Given the importance of each game in this abbreviated regular season, Cubs manager David Ross did not want to take any chances with star third baseman Kris Bryant on Tuesday.
Bryant reported that he was experiencing soreness in his left elbow while extending on his swing on Monday night. That led Ross to give the 2016 National League MVP a day out of the starting lineup for Tuesday's game against the Reds, even though Bryant and the team's training staff do not currently believe the issue to be serious.
"K.B.'s dealing with just a few little bumps and bruises," Ross said in a pregame Zoom discussion with reporters. "I just want to make sure we get on top of it immediately and it doesn't become a bigger issue."
Ross noted that Bryant was receiving treatment behind the scenes, but the Cubs' medical staff did not deem it necessary to pursue additional testing at this point.
"The training staff doesn't seem really concerned," Ross said. "It's just, we're using caution and making sure that he's 100 percent. We need this guy for this season."
The setback for Bryant comes after the third baseman dealt with minor back tightness at the end of Summer Camp, forcing him to miss an exhibition game against the Twins on Wednesday. Through the first four games of the season, Bryant led MLB in pitches seen (93), but has gone 1-for-17 at the plate.
Ross expressed confidence in Bryant's ability to return to his usual form soon enough.
"You would never worry about a guy if we were playing 162, four games in," Ross said. "I don't worry about K.B. Every year, you look at the back of the baseball card and there's really good numbers there. So, I trust that. You have to give trust to those guys who are battle tested and have been through the grind."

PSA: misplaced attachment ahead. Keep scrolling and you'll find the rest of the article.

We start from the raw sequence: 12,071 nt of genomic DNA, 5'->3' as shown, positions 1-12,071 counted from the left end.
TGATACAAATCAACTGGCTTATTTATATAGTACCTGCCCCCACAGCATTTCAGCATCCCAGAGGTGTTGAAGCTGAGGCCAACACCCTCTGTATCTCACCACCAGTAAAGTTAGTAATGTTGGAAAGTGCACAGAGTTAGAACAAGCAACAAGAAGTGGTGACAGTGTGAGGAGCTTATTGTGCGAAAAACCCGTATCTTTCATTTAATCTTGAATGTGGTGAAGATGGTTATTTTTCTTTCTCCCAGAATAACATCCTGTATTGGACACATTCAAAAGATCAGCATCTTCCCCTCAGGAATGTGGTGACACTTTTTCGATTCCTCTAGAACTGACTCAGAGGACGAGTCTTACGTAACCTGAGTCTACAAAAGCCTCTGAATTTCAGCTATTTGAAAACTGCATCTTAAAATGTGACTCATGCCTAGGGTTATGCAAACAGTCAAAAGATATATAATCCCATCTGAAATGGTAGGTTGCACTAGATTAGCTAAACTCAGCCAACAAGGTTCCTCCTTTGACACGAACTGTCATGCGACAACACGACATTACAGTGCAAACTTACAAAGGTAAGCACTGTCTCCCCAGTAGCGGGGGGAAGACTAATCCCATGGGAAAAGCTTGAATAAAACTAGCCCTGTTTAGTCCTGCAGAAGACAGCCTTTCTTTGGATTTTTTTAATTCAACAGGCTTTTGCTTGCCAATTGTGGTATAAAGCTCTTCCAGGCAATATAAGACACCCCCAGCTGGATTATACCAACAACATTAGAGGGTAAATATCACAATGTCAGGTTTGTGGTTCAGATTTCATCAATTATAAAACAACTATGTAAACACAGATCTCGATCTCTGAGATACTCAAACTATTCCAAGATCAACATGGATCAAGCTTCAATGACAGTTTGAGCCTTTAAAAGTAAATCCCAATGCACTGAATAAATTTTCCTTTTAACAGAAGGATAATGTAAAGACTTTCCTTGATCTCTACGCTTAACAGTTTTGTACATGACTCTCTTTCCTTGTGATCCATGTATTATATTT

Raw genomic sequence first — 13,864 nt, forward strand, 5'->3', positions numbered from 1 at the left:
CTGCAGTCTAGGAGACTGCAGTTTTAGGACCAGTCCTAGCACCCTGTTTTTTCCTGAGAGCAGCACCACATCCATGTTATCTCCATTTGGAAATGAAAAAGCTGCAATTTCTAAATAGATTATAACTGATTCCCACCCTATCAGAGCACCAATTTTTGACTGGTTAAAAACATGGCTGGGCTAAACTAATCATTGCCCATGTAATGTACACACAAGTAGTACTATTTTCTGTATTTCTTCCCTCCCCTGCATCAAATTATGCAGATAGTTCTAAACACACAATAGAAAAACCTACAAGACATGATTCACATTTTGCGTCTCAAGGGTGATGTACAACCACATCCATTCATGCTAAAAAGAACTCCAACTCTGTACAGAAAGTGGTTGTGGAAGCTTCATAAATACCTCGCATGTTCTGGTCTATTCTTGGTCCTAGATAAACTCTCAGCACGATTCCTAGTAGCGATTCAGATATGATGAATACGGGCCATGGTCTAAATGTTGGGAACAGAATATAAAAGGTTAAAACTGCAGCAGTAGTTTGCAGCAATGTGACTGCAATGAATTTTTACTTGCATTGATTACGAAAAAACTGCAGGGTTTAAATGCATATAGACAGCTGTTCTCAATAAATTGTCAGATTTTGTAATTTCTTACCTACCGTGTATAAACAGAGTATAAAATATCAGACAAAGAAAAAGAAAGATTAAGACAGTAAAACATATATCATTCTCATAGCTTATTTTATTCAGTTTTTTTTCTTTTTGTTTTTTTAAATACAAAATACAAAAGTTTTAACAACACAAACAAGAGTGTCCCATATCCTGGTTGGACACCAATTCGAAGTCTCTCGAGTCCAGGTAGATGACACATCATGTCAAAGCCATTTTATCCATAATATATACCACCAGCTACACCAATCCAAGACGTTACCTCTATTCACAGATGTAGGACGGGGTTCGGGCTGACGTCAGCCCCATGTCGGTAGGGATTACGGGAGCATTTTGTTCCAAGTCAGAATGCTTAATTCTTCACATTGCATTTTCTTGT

Souza's "emotional" hit
In the first inning on Monday night, Steven Souza Jr. ripped a pitch from Reds lefty Wade Miley into the left-field corner at Great American Ball Park. After reaching second with a double, Souza raised his arms skyward and could not contain his wide smile.
That two-run double marked Souza's first hit in the Majors since Sept. 30, 2018, completing a long comeback for the outfielder. During his second-to-last Spring Training game with the D-backs in ‘19, Souza slipped on home plate and sustained a gruesome left knee injury that required season-ending surgery.
"It was really emotional. I didn't actually expect it to be," Souza said. "I wasn't really prepared for how I was going to react. I think it was just overwhelming."
Souza believes part of his emotional reaction stemmed from the hit coming in Cincinnati, where Dr. Timothy Kremchek performed the surgery on his knee.
"It just flooded me," Souza said. "It just brought me back to being thankful for all the people that impacted me. It was just a really cool moment."
• According to research by MLB.com's Sarah Langs, first baseman Anthony Rizzo is only the third player in recorded history (since 1901) to be hit by a pitch at least four times in a team's first four games. In addition to Rizzo (who was also plunked four times in four games in 2015), the others are José Guillén (four in 2006) and Jake Stahl (five in 1904).
"He looks really good," Ross said of Rizzo, who also had three homers and four walks through the Cubs' first four games. "He has been a true catalyst for us and I couldn't be happier where Rizz is at."
• During Monday's 8-7 win, Cubs closer Craig Kimbrel threw 15 curveballs in the ninth inning, but the Reds did not swing at any. Asked Tuesday if Kimbrel may have been tipping his pitches, Ross said that would be hard to discern due to the closer's lack of execution.
"It's easier to try to figure out if it's a tipping issue," Ross said, "[when] you feel like you game-planned the right way and you're executing the pitch and it gets thrown in the gap or hit for a homer. Now, you're worried about, is somebody picking up your signs, am I tipping my pitches? But, it's hard to judge that stuff off of non-executed pitches."
• Left-hander José Quintana (10-day injured list) is scheduled to throw a bullpen session on Wednesday, marking his first mound workout since undergoing surgery on his left thumb on July 2.
• Ross would not commit to righty Jeremy Jeffress, who picked up the save on Monday after Kimbrel's exit, as his backup closer. Said Ross: "I trust J.J. in any inning, I can tell you that."
"My sister-in-law is [a nurse] on the front lines. She's on the COVID unit. And she's a champ, honestly, I told her. I talk to her almost every other day, just trying to encourage her, because it's a scary thing when you're in the middle of that. Some of us don't see what's actually happening and I think when you're in the middle of it and you're seeing what's being impacted, it makes you take everything seriously." -- Souza